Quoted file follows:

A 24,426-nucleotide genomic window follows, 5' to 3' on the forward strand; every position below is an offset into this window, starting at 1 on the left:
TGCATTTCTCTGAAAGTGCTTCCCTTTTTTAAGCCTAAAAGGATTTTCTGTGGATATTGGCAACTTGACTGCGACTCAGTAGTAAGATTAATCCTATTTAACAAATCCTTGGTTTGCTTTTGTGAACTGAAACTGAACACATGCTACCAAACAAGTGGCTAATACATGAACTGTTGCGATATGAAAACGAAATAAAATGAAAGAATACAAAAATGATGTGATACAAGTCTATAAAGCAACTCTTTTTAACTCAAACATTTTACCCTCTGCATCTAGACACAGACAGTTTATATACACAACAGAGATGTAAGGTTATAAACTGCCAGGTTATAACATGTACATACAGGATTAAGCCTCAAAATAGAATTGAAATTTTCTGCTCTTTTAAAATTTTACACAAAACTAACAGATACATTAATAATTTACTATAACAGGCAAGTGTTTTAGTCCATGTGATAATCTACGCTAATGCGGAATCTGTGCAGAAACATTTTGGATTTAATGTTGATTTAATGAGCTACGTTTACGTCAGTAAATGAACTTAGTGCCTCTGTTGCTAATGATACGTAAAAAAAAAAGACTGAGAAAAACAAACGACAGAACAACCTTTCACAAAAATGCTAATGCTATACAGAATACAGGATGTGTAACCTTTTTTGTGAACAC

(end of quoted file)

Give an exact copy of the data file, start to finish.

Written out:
A 24,426-nucleotide genomic window follows, 5' to 3' on the forward strand; every position below is an offset into this window, starting at 1 on the left:
TGCATTTCTCTGAAAGTGCTTCCCTTTTTTAAGCCTAAAAGGATTTTCTGTGGATATTGGCAACTTGACTGCGACTCAGTAGTAAGATTAATCCTATTTAACAAATCCTTGGTTTGCTTTTGTGAACTGAAACTGAACACATGCTACCAAACAAGTGGCTAATACATGAACTGTTGCGATATGAAAACGAAATAAAATGAAAGAATACAAAAATGATGTGATACAAGTCTATAAAGCAACTCTTTTTAACTCAAACATTTTACCCTCTGCATCTAGACACAGACAGTTTATATACACAACAGAGATGTAAGGTTATAAACTGCCAGGTTATAACATGTACATACAGGATTAAGCCTCAAAATAGAATTGAAATTTTCTGCTCTTTTAAAATTTTACACAAAACTAACAGATACATTAATAATTTACTATAACAGGCAAGTGTTTTAGTCCATGTGATAATCTACGCTAATGCGGAATCTGTGCAGAAACATTTTGGATTTAATGTTGATTTAATGAGCTACGTTTACGTCAGTAAATGAACTTAGTGCCTCTGTTGCTAATGATACGTAAAAAAAAAAGACTGAGAAAAACAAACGACAGAACAACCTTTCACAAAAATGCTAATGCTATACAGAATACAGGATGTGTAACCTTTTTTGTGAACAC